Catalogues: customers love them shiny and easy to handle
For their catalogues, retailers have endless opportunities of style, photographic treatment, size and platform. Creativity and imagination seem to be the only limit, however, consumers have a firm opinion about the kind of catalogue they like. The latest ACRS Omnibus Survey, reports that not only do Australians read their catalogues, they also care about how they look. The survey shows that Australian shoppers value many aspects of a catalogue, including the size, colour, imagery and paper.
The report reveals that customer preferences go to glossy and shiny paper (27 per cent), which challenges the latest trend of retailers moving to matt paper ranges. Equally, the catalogue’s imagery is important to Australian consumers with 47 per cent of the sample preferring a coloured catalogue with many pictures.
Further, a 68 per cent of shoppers declare that the front cover influences their decision to read a catalogue. Particularly, consumers are more likely to pick up and read catalogues if the cover provides content regarding a sales promotion (33 per cent), or if it tells them it includes seasonal content like Christmas recipes or summer fashion (14 per cent).
In terms of preferred type of catalogue, size matters for 67 per cent of shoppers with 30 per cent of them favouring a medium-sized catalogue.
“This report reaffirms that catalogues are a welcome and essential communication channel for shoppers,” commented Kellie Northwood, CEO, Australasian Catalogue Association. “As consumers express what appeals to them in terms of imagery, colouring, size and paper retail marketers can consider these factors in order to influence readership and consequently, purchase.”
Acknowledging their customers’ preferences, retailers like Big W, Bunnings and Officeworks, all big catalogue producers, have moved to offset paper with great success – ensuring brand ownership of this catalogue space is clever marketing.
Not only do appearances matter but also the platform plays a critical role. Roy Morgan’s Single Source Survey (2015-2016) shows that 69 per cent of Australian consumers, across all ages, prefer printed catalogues while only nine per cent prefer digital ones. This shows that despite digitalisation influencing all aspects of everyday life, the physically and tactile in-home relationship shoppers have with catalogues dominates preferences.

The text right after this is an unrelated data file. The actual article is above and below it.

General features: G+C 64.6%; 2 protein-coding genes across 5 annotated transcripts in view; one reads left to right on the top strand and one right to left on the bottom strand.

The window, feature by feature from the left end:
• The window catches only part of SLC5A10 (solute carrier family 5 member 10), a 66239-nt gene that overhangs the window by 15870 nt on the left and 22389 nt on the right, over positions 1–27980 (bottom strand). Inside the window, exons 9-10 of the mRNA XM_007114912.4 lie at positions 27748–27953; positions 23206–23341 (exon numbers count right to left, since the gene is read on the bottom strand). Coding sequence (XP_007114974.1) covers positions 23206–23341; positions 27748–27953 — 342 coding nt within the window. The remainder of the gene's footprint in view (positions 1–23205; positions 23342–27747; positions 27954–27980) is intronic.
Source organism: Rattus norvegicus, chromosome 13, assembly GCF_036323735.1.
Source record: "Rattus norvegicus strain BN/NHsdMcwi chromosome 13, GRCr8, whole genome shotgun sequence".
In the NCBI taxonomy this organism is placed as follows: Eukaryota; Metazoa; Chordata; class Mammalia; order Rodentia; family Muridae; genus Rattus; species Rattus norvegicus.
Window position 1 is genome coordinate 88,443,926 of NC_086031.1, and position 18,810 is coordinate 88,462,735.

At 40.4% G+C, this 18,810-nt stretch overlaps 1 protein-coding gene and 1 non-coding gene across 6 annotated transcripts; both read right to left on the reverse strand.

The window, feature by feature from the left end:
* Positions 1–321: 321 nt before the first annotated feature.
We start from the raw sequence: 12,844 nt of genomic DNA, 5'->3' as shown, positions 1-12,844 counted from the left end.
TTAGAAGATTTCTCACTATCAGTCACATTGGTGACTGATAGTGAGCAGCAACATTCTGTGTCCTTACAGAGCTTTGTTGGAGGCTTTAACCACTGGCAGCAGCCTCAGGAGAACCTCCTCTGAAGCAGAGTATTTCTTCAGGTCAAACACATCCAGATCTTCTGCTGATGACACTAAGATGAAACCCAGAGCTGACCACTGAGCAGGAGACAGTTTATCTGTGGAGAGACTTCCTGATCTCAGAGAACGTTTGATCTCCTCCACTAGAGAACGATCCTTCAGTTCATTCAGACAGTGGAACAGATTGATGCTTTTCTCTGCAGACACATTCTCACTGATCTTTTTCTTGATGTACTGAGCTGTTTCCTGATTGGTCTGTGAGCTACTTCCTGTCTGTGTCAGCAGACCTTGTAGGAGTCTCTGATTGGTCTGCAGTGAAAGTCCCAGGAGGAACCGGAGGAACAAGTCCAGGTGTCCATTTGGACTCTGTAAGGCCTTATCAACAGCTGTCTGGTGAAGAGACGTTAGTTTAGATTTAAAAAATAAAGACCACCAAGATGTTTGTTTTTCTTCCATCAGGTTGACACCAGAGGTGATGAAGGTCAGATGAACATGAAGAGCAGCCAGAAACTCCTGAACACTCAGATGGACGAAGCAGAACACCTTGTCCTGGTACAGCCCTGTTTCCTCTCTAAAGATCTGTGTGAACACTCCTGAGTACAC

This is consistent with ACRS Survey showing that Australian shoppers prefer printed catalogues and flyers because they are easy to read (35 per cent) and more convenient to plan ones’ shopping (21 per cent). Further, shoppers understand specials and product information better in print (26 per cent).
For consumers, information is a key feature of catalogues. With customisation made possible by data-driven marketing and new printing technology, there’s now a growing interest in relevance. Mass produced catalogues can now be personalised to talk to each customer individually, according to their profile and preferences. Studies show that revenues generated on a per-catalogue basis can be three times greater with customised catalogues. More, 62 per cent of customers declare they are willing to trade personal information in exchange for personalised offers.
ACRS reports that catalogues have maintained a strong and steady readership with 72 per cent of Australians reading them for shopping purposes at least sometimes, more, in the next 12 months, 66 per cent of shoppers declare they will have at least the same usage of catalogues, while 17 per cent even intend to increase their usage.
“Australian shoppers consistently rely on catalogues for making purchase decisions,” concluded Northwood. “When making marketing decisions, retailers should consider the strong statistic that suggests 17 per cent of the respondents would increase their catalogue usage over the next 12 months. In such an information rich world, catalogues are a safe place to go, a medium that holds strong and engages customers individually.”
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